John C. Bogle, founder of the Vanguard Group, agreed, stating that it is “absolutely essential” to reduce the cost of investing for retirement savers, both in employer-sponsored retirement plans and IRAs. He cited the benefits of low-cost index funds as a way to reduce the cost of investing and increase retirement savings. Mr. Bogle also recommended changes to the early withdrawal rules and plan loan provisions to make it more difficult to take pre-retirement distributions.
The final witness, Ellen Schultz, a former reporter and editor at The Wall Street Journal, was unable to attend the hearing, but submitted a written statement. Ms. Schultz stated that using tax breaks to encourage savings is potentially a good thing, but more scrutiny is needed to determine how to structure them to work more efficiently. She noted that based on her 25 years of reporting, she has found that the retirement savings tax incentives flow largely to the highest-paid Americans. Ms. Schultz noted that a rollback of contribution levels, or freezing them at the current level might be an option, and stated that it would be “illuminating” to measure the revenue loss attributable to highly paid employees setting aside billions of dollars in deferred compensation plans and supplemental executive pension plans.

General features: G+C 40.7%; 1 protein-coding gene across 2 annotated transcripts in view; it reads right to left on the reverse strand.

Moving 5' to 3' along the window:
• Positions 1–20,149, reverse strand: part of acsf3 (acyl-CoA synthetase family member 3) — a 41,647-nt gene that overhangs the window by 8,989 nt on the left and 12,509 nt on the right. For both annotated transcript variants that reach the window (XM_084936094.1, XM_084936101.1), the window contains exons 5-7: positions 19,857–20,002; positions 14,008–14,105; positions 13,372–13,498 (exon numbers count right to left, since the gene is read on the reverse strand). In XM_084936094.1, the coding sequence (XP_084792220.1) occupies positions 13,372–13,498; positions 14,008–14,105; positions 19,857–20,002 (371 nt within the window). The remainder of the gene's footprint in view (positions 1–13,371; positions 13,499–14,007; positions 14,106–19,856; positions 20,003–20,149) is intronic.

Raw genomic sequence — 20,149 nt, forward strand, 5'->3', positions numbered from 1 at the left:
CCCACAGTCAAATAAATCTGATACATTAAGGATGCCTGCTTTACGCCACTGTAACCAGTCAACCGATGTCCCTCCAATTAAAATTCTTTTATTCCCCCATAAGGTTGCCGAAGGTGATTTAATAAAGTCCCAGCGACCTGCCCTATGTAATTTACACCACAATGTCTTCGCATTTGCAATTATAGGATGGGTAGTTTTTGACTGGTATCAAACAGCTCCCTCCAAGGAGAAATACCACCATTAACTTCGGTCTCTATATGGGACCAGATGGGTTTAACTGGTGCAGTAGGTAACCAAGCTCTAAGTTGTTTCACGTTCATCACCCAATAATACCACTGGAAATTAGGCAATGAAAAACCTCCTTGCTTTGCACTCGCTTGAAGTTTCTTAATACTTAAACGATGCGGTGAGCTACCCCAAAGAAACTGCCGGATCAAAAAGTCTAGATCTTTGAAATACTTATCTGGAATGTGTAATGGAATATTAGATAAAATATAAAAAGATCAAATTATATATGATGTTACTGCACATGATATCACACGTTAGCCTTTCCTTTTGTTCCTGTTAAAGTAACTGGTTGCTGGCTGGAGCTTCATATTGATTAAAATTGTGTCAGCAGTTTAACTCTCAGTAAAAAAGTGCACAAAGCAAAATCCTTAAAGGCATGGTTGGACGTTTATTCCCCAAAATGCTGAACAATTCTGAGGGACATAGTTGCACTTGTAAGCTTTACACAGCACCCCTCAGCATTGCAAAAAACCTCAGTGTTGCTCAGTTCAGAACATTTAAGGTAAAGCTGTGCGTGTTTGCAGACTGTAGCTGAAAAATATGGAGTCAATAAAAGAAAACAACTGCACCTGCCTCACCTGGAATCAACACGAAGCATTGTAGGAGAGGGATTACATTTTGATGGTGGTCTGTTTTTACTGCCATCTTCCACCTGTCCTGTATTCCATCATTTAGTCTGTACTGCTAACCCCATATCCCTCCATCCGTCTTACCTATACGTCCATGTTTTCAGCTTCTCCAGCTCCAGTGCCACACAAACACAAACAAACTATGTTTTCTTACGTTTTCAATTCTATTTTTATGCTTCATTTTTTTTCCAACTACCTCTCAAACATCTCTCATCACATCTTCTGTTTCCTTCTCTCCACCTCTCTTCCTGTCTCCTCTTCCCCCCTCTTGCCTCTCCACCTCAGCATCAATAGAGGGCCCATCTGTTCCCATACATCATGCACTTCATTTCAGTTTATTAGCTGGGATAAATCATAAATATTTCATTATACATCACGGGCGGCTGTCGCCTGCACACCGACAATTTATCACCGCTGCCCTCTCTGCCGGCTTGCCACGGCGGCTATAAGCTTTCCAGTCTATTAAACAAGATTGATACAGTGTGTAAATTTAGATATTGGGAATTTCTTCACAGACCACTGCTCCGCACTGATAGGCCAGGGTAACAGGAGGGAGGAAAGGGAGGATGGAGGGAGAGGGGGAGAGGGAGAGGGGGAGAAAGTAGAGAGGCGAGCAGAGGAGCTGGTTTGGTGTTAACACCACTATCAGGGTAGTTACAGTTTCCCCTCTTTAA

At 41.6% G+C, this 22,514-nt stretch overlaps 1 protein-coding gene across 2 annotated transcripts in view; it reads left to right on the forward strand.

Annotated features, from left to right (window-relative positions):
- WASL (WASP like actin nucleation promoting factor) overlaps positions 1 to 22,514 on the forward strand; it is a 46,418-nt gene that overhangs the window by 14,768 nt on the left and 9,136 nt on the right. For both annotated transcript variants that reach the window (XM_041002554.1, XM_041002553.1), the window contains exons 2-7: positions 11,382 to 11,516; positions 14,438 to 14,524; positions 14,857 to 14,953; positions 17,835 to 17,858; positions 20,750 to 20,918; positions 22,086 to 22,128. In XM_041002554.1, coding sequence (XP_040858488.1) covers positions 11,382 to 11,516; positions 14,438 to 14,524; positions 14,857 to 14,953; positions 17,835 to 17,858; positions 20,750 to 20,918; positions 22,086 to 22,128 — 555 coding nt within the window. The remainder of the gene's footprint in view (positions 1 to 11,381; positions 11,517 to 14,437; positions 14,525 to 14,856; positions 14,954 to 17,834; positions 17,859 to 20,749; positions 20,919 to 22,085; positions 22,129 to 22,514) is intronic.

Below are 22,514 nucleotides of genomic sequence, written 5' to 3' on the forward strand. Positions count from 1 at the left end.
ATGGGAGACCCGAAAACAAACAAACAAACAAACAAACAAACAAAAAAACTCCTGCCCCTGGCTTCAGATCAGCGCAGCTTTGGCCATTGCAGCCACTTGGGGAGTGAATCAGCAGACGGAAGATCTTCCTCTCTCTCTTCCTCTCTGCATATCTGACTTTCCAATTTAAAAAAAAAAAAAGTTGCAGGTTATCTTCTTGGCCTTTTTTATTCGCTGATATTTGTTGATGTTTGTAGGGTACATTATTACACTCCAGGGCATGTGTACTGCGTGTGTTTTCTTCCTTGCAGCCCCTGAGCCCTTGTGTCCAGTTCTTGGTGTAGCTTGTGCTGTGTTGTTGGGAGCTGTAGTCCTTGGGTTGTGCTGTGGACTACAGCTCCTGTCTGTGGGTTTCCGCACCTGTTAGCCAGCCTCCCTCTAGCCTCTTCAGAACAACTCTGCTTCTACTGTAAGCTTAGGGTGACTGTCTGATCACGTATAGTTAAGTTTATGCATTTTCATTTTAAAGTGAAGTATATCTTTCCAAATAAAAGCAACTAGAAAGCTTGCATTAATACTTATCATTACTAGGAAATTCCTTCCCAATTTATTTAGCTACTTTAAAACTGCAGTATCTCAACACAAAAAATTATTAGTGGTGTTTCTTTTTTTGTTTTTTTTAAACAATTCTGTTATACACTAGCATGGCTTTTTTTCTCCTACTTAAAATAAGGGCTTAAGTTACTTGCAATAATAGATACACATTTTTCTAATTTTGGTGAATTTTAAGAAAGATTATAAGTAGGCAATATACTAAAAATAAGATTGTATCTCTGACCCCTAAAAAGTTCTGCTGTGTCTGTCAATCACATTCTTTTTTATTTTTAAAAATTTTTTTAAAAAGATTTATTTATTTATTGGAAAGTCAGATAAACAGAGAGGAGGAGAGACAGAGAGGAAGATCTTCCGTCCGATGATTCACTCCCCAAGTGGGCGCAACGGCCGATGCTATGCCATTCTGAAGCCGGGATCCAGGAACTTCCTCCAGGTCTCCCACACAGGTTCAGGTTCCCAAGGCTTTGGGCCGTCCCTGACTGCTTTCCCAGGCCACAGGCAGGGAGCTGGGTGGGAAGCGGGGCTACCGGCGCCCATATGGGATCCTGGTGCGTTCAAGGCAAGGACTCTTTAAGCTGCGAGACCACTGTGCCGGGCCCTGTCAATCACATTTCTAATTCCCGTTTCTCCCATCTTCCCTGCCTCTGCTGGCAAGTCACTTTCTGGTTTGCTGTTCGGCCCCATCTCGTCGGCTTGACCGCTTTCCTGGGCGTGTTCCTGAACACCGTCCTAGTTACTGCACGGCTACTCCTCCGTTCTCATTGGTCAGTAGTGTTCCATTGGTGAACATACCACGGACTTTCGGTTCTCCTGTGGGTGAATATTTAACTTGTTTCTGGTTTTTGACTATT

The hearing ended with the committee taking no action, but it is unlikely that this is the end of the discussion. Once a new Congress is sworn in, we can expect further scrutiny of the cost and effectiveness of current retirement savings incentives. Millions of retirement savers can only hope that the Latin maxim primum non nocere—do no harm—guides Congress as it considers changes.